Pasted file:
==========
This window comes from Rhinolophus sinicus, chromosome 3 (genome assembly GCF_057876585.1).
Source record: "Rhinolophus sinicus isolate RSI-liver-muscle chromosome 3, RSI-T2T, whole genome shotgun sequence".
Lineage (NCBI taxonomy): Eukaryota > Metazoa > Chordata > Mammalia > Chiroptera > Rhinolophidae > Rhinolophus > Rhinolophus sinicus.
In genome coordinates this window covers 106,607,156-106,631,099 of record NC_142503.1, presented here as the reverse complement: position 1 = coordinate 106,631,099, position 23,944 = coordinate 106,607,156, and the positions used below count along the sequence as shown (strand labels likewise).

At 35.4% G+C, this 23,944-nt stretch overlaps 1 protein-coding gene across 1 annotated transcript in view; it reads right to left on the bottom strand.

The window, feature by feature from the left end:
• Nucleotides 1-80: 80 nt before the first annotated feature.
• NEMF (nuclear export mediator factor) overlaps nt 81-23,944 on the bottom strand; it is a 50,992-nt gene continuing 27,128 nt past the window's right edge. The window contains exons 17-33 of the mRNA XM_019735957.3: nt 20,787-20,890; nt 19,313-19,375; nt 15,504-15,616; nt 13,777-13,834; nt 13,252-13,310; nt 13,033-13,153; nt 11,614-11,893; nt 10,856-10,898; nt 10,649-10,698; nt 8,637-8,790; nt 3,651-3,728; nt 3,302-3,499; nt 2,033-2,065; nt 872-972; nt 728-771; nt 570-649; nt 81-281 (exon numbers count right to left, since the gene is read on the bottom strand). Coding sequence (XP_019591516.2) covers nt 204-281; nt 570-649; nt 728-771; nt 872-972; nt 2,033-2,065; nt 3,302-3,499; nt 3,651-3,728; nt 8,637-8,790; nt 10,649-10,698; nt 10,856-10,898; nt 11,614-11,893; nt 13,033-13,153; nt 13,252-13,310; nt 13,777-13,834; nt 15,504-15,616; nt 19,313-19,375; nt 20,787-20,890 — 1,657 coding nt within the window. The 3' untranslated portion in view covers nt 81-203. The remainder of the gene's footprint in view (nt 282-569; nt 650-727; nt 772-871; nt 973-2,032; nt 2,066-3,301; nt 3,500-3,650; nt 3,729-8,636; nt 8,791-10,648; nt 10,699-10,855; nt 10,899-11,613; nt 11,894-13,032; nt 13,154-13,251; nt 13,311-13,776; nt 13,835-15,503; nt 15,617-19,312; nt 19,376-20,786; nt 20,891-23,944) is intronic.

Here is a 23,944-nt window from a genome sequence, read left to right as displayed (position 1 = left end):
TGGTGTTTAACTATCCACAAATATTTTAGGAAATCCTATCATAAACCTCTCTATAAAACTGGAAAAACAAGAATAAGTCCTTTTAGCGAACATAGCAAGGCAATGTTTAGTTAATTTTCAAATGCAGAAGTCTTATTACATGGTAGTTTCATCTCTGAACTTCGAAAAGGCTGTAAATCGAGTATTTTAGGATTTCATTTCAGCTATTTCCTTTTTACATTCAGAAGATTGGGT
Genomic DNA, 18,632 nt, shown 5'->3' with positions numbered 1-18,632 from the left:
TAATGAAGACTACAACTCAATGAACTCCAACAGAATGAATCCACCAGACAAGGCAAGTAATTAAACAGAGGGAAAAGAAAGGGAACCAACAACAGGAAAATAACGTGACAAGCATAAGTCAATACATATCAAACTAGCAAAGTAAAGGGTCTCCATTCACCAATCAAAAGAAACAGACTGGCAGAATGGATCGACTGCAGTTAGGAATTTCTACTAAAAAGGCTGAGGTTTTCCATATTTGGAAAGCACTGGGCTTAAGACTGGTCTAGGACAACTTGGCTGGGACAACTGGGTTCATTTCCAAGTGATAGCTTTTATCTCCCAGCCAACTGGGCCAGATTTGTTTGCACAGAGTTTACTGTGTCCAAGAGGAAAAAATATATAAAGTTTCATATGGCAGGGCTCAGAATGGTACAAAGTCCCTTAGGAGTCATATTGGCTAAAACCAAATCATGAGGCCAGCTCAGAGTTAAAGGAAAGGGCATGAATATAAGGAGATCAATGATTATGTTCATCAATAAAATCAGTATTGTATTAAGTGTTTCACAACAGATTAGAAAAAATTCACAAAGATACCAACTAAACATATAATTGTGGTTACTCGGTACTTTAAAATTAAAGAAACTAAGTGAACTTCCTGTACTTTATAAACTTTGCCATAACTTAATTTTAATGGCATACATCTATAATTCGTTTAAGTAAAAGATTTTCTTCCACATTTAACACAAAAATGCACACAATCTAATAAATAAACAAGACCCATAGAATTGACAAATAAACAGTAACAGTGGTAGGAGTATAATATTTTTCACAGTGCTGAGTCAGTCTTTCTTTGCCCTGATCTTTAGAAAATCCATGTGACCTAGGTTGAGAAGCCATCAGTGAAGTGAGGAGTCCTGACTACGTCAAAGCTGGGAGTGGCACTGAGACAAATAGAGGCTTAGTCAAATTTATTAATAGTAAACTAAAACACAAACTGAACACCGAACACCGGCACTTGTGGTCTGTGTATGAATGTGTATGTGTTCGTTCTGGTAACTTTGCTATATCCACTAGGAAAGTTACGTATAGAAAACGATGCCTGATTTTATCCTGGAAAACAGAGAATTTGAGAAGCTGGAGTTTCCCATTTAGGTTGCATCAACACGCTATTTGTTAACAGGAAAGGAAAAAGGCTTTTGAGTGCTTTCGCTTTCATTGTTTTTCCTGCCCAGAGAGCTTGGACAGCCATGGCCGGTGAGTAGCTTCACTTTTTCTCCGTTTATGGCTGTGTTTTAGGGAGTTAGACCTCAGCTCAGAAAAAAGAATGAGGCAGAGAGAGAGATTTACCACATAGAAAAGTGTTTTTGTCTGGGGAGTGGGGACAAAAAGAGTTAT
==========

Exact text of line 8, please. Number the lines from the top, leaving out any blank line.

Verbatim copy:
• NEMF (nuclear export mediator factor) overlaps nt 81-23,944 on the bottom strand; it is a 50,992-nt gene continuing 27,128 nt past the window's right edge. The window contains exons 17-33 of the mRNA XM_019735957.3: nt 20,787-20,890; nt 19,313-19,375; nt 15,504-15,616; nt 13,777-13,834; nt 13,252-13,310; nt 13,033-13,153; nt 11,614-11,893; nt 10,856-10,898; nt 10,649-10,698; nt 8,637-8,790; nt 3,651-3,728; nt 3,302-3,499; nt 2,033-2,065; nt 872-972; nt 728-771; nt 570-649; nt 81-281 (exon numbers count right to left, since the gene is read on the bottom strand). Coding sequence (XP_019591516.2) covers nt 204-281; nt 570-649; nt 728-771; nt 872-972; nt 2,033-2,065; nt 3,302-3,499; nt 3,651-3,728; nt 8,637-8,790; nt 10,649-10,698; nt 10,856-10,898; nt 11,614-11,893; nt 13,033-13,153; nt 13,252-13,310; nt 13,777-13,834; nt 15,504-15,616; nt 19,313-19,375; nt 20,787-20,890 — 1,657 coding nt within the window. The 3' untranslated portion in view covers nt 81-203. The remainder of the gene's footprint in view (nt 282-569; nt 650-727; nt 772-871; nt 973-2,032; nt 2,066-3,301; nt 3,500-3,650; nt 3,729-8,636; nt 8,791-10,648; nt 10,699-10,855; nt 10,899-11,613; nt 11,894-13,032; nt 13,154-13,251; nt 13,311-13,776; nt 13,835-15,503; nt 15,617-19,312; nt 19,376-20,786; nt 20,891-23,944) is intronic.